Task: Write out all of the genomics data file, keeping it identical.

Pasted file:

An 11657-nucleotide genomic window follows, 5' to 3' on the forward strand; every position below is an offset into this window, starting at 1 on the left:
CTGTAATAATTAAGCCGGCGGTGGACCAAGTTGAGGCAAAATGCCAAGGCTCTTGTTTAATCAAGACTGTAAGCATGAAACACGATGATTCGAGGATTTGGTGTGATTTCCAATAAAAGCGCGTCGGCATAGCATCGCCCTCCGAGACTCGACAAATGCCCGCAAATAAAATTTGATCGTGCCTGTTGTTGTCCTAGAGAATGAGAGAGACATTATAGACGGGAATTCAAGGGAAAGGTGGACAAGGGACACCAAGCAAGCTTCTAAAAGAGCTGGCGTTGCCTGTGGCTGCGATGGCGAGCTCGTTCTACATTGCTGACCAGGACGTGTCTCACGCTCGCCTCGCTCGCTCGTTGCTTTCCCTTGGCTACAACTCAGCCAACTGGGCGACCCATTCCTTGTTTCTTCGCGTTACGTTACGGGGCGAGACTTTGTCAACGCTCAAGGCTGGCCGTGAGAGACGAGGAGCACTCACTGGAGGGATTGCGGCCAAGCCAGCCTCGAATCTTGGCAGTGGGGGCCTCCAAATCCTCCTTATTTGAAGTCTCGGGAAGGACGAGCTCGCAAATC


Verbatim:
An 11657-nucleotide genomic window follows, 5' to 3' on the forward strand; every position below is an offset into this window, starting at 1 on the left:
CTGTAATAATTAAGCCGGCGGTGGACCAAGTTGAGGCAAAATGCCAAGGCTCTTGTTTAATCAAGACTGTAAGCATGAAACACGATGATTCGAGGATTTGGTGTGATTTCCAATAAAAGCGCGTCGGCATAGCATCGCCCTCCGAGACTCGACAAATGCCCGCAAATAAAATTTGATCGTGCCTGTTGTTGTCCTAGAGAATGAGAGAGACATTATAGACGGGAATTCAAGGGAAAGGTGGACAAGGGACACCAAGCAAGCTTCTAAAAGAGCTGGCGTTGCCTGTGGCTGCGATGGCGAGCTCGTTCTACATTGCTGACCAGGACGTGTCTCACGCTCGCCTCGCTCGCTCGTTGCTTTCCCTTGGCTACAACTCAGCCAACTGGGCGACCCATTCCTTGTTTCTTCGCGTTACGTTACGGGGCGAGACTTTGTCAACGCTCAAGGCTGGCCGTGAGAGACGAGGAGCACTCACTGGAGGGATTGCGGCCAAGCCAGCCTCGAATCTTGGCAGTGGGGGCCTCCAAATCCTCCTTATTTGAAGTCTCGGGAAGGACGAGCTCGCAAATC